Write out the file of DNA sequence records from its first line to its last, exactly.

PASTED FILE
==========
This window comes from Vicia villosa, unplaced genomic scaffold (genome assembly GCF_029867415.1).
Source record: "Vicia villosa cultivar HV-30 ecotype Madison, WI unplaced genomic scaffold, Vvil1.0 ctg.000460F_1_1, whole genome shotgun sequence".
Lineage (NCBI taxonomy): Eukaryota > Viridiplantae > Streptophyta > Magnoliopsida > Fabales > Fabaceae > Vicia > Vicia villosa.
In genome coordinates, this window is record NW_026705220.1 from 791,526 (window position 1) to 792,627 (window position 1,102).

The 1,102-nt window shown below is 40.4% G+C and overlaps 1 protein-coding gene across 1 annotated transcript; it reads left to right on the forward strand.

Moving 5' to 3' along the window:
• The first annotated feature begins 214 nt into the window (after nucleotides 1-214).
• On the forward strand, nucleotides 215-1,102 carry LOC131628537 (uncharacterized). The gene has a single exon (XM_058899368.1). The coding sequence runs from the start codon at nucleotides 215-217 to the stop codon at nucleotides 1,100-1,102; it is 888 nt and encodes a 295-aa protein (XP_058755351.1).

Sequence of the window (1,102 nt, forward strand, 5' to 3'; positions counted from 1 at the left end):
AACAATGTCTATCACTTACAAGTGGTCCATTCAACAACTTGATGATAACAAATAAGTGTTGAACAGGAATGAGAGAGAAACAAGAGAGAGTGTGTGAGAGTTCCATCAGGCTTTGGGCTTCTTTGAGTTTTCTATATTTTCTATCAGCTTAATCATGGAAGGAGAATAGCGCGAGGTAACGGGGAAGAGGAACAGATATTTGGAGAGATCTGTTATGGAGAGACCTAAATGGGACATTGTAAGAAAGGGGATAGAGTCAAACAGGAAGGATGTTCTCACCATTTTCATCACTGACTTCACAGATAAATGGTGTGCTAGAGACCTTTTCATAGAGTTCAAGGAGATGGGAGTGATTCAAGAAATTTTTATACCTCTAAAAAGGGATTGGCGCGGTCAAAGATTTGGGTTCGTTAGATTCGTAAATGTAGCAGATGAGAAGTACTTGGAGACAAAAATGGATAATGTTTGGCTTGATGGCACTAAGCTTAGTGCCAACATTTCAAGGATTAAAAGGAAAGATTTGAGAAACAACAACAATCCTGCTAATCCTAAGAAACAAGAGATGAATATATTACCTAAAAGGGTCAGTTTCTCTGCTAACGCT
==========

This window comes from Vicia villosa, unplaced genomic scaffold (genome assembly GCF_029867415.1).
Source record: "Vicia villosa cultivar HV-30 ecotype Madison, WI unplaced genomic scaffold, Vvil1.0 ctg.000460F_1_1, whole genome shotgun sequence".
Lineage (NCBI taxonomy): Eukaryota > Viridiplantae > Streptophyta > Magnoliopsida > Fabales > Fabaceae > Vicia > Vicia villosa.
In genome coordinates, this window is record NW_026705220.1 from 791,526 (window position 1) to 792,627 (window position 1,102).

The 1,102-nt window shown below is 40.4% G+C and overlaps 1 protein-coding gene across 1 annotated transcript; it reads left to right on the forward strand.

Moving 5' to 3' along the window:
• The first annotated feature begins 214 nt into the window (after nucleotides 1-214).
• On the forward strand, nucleotides 215-1,102 carry LOC131628537 (uncharacterized). The gene has a single exon (XM_058899368.1). The coding sequence runs from the start codon at nucleotides 215-217 to the stop codon at nucleotides 1,100-1,102; it is 888 nt and encodes a 295-aa protein (XP_058755351.1).

Sequence of the window (1,102 nt, forward strand, 5' to 3'; positions counted from 1 at the left end):
AACAATGTCTATCACTTACAAGTGGTCCATTCAACAACTTGATGATAACAAATAAGTGTTGAACAGGAATGAGAGAGAAACAAGAGAGAGTGTGTGAGAGTTCCATCAGGCTTTGGGCTTCTTTGAGTTTTCTATATTTTCTATCAGCTTAATCATGGAAGGAGAATAGCGCGAGGTAACGGGGAAGAGGAACAGATATTTGGAGAGATCTGTTATGGAGAGACCTAAATGGGACATTGTAAGAAAGGGGATAGAGTCAAACAGGAAGGATGTTCTCACCATTTTCATCACTGACTTCACAGATAAATGGTGTGCTAGAGACCTTTTCATAGAGTTCAAGGAGATGGGAGTGATTCAAGAAATTTTTATACCTCTAAAAAGGGATTGGCGCGGTCAAAGATTTGGGTTCGTTAGATTCGTAAATGTAGCAGATGAGAAGTACTTGGAGACAAAAATGGATAATGTTTGGCTTGATGGCACTAAGCTTAGTGCCAACATTTCAAGGATTAAAAGGAAAGATTTGAGAAACAACAACAATCCTGCTAATCCTAAGAAACAAGAGATGAATATATTACCTAAAAGGGTCAGTTTCTCTGCTAACGCT